He said that the current verification process actually related to a request to extend an agreement dealing with registration and administration. Yet, if the department was asked to extend a new wage agreement reasonably soon, then the current process of verification could be used in dealing with this.

The general secretary of the council, Thulani Mthiyane, said he hoped the exercise would be completed very soon. “For the minister to extend agreement, the department will need the numbers. The ball is in their court now.”

Increase ceiling 
Neasa’s chief executive, Gerhard Papenfus, said its members could not afford more that an 8% increase. Bigger companies could pass on increased labour costs but smaller companies could not.

Papenfus said any wage offer that did not consider Neasa was a mistake. “Our view is that an agreement signed without Neasa will not fly and, if you don’t believe us, you do so at your own peril,” he said.

“They [the historically dominant parties] have negotiated this industry into an industry 40% more expensive than any other … If you want to pay R1-million for a Corsa, fine. But you can’t make us responsible for the repayments.”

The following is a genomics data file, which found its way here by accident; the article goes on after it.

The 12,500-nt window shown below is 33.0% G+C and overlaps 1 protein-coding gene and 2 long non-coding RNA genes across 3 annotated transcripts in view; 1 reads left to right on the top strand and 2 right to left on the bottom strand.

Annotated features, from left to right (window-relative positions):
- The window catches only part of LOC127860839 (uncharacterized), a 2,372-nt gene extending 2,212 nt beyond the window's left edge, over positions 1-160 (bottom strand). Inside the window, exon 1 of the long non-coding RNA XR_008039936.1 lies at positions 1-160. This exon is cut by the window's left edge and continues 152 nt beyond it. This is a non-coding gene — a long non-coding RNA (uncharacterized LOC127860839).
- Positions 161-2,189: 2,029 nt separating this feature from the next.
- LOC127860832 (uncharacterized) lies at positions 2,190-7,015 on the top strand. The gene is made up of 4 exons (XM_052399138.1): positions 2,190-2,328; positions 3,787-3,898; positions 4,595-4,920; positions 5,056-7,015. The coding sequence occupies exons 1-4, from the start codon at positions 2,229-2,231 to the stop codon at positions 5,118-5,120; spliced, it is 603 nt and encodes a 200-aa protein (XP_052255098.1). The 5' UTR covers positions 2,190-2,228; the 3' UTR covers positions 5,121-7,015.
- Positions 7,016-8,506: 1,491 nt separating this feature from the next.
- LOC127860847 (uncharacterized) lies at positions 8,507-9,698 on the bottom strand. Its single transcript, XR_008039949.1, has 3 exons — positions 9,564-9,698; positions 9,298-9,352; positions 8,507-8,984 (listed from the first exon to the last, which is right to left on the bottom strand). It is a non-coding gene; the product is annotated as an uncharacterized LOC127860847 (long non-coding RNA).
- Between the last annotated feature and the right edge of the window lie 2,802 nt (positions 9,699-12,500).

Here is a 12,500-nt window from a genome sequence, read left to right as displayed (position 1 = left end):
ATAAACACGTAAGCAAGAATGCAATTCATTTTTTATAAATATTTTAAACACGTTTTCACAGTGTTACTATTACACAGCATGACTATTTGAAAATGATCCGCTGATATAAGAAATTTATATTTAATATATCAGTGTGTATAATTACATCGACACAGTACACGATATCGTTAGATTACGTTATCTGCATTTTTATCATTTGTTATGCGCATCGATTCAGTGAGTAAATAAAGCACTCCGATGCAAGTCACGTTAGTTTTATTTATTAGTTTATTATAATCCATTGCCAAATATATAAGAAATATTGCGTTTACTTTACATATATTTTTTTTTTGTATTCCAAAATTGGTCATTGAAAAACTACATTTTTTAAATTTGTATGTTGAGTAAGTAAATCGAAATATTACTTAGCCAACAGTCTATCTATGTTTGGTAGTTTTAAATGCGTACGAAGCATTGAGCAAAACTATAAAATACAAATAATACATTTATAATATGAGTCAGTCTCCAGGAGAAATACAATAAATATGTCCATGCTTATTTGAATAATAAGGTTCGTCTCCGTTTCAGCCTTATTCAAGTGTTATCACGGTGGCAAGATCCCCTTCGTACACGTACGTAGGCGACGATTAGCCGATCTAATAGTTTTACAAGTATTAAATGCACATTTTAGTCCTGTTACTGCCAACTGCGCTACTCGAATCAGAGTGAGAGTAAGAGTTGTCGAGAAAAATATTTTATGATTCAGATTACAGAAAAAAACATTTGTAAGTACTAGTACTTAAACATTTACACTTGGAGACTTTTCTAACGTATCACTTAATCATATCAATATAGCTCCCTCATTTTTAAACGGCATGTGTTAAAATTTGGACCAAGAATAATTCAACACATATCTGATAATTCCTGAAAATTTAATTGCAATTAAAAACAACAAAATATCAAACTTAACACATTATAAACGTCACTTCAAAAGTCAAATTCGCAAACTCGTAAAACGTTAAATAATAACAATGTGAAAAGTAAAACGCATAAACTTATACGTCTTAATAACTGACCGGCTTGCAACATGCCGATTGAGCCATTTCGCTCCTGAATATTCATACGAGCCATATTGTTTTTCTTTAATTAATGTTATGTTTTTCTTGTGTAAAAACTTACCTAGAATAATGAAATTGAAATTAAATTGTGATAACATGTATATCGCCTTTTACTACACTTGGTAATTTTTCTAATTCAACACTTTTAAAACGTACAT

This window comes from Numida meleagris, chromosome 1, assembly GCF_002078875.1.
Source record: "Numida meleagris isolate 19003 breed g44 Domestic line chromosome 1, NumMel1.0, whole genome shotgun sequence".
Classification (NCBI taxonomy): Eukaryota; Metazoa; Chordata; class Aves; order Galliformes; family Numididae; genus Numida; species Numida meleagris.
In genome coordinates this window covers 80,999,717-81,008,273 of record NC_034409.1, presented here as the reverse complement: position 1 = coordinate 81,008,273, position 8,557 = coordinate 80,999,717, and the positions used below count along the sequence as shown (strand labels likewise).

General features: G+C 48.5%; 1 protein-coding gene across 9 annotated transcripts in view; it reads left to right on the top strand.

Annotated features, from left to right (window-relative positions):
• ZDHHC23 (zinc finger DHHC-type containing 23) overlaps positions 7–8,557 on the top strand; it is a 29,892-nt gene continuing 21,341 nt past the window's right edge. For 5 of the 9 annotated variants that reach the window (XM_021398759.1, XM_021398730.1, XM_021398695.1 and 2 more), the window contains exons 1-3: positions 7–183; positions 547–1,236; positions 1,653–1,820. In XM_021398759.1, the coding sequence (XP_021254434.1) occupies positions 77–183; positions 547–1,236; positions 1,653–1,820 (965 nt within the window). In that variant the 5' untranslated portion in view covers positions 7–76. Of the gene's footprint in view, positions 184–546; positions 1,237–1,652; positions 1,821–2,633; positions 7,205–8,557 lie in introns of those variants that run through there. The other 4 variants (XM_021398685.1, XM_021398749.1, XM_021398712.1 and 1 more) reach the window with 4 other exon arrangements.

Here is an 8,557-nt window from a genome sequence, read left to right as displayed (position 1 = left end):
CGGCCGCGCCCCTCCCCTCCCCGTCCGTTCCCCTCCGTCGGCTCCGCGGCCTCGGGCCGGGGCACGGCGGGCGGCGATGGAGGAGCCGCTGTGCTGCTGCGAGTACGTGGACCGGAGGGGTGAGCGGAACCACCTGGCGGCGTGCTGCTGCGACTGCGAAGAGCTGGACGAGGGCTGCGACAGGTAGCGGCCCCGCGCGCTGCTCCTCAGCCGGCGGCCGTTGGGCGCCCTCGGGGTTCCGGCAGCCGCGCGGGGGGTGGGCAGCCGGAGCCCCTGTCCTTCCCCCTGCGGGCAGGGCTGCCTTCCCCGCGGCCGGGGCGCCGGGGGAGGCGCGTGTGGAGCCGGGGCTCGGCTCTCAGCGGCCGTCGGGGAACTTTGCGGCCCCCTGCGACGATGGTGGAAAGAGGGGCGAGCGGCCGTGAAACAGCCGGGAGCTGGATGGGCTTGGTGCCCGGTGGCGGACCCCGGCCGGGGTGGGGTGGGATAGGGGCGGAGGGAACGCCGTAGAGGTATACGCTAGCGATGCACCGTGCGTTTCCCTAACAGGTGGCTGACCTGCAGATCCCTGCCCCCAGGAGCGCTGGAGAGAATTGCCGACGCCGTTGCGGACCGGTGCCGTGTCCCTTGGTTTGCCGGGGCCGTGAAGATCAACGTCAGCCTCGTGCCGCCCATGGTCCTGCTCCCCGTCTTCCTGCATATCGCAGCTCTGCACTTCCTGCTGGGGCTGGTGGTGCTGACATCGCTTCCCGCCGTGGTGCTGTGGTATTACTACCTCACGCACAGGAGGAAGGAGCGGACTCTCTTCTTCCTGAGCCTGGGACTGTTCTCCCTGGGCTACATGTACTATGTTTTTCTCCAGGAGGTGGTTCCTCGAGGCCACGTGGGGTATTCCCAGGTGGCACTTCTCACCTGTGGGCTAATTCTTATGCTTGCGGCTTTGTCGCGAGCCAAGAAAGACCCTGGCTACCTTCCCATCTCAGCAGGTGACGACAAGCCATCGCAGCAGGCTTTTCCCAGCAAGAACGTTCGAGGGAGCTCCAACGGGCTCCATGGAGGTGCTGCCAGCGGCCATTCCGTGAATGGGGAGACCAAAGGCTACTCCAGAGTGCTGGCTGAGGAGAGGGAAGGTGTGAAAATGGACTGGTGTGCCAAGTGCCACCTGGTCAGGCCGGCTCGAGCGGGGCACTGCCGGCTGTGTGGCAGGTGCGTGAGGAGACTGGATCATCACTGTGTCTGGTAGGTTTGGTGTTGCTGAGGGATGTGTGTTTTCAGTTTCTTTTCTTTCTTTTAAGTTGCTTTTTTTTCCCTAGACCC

The Free Market Foundation is challenging the constitutionality of section 32 of the Labour Relations Act (which provides for the extension of a collective deal concluded in a bargaining council) in the Constitutional Court and is awaiting a court date.

Mthiyane said the council would proceed carefully in order not to make any mistakes, knowing that Neasa was likely to challenge the extension of any new agreement in court. But a win for Neasa would be to the detriment of the council, Mthiyane said. “If there are people out there who are not legally expected to comply with the wage agreement, that would be the beginning of the collapse of the council.”

Numsa’s engineering sector co-ordinator, Vusumzi Mabho, said the union was negotiating with all parties in the bargaining council, although Seifsa represented the most employees in the industry.

Creating instability
Mabho said Neasa was creating instability in the sector. “There is nothing they don’t challenge. Instead of trying to be creative in finding solutions within the bargaining council, they want to go to court and nullify this and that,” he said.

“When it comes to the agreement that is extended to the rest of the sector, an employer who can’t afford it can apply to the department for exemption. Why they are they always fighting?”

He said the bargaining council was a way to centralise and normalise the industry’s activities and to have an “equitable way of doing business with common standards and rules in place”.

“The council has functioned for the past 70 years, being so stable, but because Neasa has come with this agenda of getting rid of the bargaining council then it is anarchy in the industry.”

But Papenfus said that the “convenient relationship” that big employers and labour enjoyed at the bargaining council was turning sour, which was evidenced by how the union continued to grow bolder in its demands.

“If you are cosy with a crocodile, it is only in the hope that he will eat you last,” he said.